“This field trip to Our Daily Bread food pantry is probably the most impactful outside event I am involved with for our international students. Several days before we go, we have in class discussions about world hunger and poverty, about what can they do to alleviate these problems in their countries. We talk about global warming, population growth, generally huge overwhelming, unsolvable problems. Most often students reply that they give money or clothes to poor people. Sometimes we discuss what poor, hungry people look like. Dirty and torn clothes are standard responses. How did they become poor? Shrugs are the answers. Then, the day before we go, I try to describe the food pantry and we discuss their expectations. They really don't have a clue.
I wish I had pictures to show the before and after of these dear students! Standing in the hallway of the IELC, arms are crossed, faces down at the floor, silently moving to their assigned rides. On the way, all are quiet. We arrive, they huddle together and walk slowly, following me, into the building. Marco, the director greets them with a huge smile, as do all the volunteers. He talks for a few minutes to these scared students, then hands them off, one-on-one to a volunteer. Within minutes, the students are talking, making eye contact, arms unfolded, working with clients to choose food. It is amazing and energizing!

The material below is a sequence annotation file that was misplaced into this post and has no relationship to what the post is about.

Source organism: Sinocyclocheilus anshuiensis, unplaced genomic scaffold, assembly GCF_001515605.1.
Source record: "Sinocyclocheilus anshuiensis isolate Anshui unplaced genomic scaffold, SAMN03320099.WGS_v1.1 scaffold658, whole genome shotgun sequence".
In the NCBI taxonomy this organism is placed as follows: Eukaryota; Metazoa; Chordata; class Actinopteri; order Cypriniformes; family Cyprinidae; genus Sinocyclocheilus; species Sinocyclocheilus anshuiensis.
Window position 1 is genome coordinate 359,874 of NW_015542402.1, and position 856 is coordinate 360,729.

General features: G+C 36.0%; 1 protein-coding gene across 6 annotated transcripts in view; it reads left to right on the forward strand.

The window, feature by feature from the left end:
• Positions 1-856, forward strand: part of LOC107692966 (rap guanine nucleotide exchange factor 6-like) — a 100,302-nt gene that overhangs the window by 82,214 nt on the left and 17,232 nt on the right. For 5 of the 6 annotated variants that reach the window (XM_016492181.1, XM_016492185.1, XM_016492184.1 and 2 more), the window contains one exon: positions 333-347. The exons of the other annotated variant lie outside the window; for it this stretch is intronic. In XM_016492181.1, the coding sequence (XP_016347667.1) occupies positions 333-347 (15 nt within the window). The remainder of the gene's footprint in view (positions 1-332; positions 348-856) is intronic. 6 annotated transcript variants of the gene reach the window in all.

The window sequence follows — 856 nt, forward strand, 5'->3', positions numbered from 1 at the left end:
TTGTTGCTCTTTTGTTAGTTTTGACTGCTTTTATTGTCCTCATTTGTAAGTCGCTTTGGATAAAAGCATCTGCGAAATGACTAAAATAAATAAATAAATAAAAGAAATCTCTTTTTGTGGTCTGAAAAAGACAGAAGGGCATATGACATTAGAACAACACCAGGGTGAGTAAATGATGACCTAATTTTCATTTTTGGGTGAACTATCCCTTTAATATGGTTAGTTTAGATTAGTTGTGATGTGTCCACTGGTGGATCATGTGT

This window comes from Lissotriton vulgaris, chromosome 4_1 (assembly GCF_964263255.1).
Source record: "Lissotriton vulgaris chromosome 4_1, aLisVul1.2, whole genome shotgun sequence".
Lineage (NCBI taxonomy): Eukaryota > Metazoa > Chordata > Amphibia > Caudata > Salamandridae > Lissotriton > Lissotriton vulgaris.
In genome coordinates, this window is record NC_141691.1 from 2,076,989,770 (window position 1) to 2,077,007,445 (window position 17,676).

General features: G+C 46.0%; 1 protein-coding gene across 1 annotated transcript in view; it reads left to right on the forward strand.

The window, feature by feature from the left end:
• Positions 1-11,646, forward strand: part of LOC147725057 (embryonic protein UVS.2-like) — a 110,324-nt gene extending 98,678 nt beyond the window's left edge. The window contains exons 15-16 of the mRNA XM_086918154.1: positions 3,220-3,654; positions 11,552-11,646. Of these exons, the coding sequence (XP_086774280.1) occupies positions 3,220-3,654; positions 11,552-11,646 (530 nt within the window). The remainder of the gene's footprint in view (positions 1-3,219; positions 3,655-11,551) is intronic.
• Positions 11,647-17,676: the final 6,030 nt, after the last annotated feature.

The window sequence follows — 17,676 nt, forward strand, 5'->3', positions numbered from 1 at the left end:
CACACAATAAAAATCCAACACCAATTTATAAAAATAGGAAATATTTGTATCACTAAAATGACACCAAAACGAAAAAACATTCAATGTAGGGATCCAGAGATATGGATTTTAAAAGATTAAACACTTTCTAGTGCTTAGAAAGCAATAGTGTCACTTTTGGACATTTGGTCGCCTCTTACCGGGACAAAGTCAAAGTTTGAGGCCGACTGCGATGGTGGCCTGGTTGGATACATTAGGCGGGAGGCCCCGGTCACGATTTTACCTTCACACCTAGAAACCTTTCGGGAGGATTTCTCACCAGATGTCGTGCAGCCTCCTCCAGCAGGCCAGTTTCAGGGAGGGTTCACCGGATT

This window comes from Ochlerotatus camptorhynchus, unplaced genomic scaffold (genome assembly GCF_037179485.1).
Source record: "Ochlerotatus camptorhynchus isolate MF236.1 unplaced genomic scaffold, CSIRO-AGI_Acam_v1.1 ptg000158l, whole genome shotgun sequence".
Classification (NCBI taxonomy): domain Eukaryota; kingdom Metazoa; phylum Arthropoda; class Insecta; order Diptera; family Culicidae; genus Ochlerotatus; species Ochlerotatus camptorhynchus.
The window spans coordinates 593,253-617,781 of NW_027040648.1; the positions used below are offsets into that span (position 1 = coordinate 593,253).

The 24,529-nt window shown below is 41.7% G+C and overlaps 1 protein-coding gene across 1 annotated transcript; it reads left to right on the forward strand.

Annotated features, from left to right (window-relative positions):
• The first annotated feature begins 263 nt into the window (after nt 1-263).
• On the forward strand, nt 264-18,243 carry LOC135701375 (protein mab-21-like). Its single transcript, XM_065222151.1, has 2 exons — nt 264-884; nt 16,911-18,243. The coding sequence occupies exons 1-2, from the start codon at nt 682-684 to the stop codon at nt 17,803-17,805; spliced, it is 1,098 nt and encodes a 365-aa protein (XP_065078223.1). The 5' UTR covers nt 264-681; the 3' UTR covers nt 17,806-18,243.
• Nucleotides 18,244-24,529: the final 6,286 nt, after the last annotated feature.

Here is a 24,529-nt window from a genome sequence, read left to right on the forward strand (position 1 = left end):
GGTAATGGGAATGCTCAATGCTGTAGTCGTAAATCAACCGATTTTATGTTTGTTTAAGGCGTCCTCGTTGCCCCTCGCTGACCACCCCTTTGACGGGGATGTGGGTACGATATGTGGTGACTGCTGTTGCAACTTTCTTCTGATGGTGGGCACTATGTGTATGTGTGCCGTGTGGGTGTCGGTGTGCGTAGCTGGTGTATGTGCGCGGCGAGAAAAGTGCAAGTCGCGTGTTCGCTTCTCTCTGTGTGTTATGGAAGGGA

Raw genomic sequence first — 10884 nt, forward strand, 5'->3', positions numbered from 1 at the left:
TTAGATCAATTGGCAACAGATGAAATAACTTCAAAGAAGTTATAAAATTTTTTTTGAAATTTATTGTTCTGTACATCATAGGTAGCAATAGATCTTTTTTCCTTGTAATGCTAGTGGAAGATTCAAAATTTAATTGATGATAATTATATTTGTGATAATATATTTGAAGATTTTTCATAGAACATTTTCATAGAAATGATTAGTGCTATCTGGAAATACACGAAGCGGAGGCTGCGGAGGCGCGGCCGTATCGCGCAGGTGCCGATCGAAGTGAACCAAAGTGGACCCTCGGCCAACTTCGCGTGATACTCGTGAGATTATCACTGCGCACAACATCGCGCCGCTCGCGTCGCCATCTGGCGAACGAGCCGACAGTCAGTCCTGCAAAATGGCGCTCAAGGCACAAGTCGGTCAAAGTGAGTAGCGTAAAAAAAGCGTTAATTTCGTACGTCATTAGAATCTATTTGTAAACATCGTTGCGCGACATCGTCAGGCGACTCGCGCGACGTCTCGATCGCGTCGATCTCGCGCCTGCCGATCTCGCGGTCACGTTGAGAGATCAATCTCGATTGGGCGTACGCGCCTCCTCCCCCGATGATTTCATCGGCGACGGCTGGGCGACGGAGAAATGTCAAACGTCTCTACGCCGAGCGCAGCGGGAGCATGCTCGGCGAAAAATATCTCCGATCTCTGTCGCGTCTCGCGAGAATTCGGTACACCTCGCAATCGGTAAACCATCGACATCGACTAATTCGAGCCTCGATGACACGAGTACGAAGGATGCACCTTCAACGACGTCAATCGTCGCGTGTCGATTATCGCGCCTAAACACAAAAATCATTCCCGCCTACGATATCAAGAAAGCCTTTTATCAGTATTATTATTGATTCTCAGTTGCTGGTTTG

After about an hour, it is time to go, but it takes a while for the students to say good bye and look around the place before we leave. One student I have never seen smiling was grinning from ear to ear as we left. Several usually promise to return on their own time to volunteer, and some have done so. We have lunch then to discuss what happened, how accurate were their expectations, what they learned, what they might do in the future. It is a loud, non-stop talking lunch.
So, here’s my take-away: Volunteering is good for the soul, spirit, and body. Eyes were opened to the normality, commonality of people. Poverty/ hunger now have real faces to them. People were serving people, not an abstract government provision, out of sight. Compassion is contagious. Freedom to talk about issues empowered them to really look at what is being done to help others. What they did so impressed them that even those who were shy speakers talked energetically about their experience. They bonded with each other. Not only did their English improve, their overall impression and attitude towards Americans improved. It was good. It is good.”
Teacher, Intensive English
Reflection: Advanced I S/L Visit to Our Daily Bread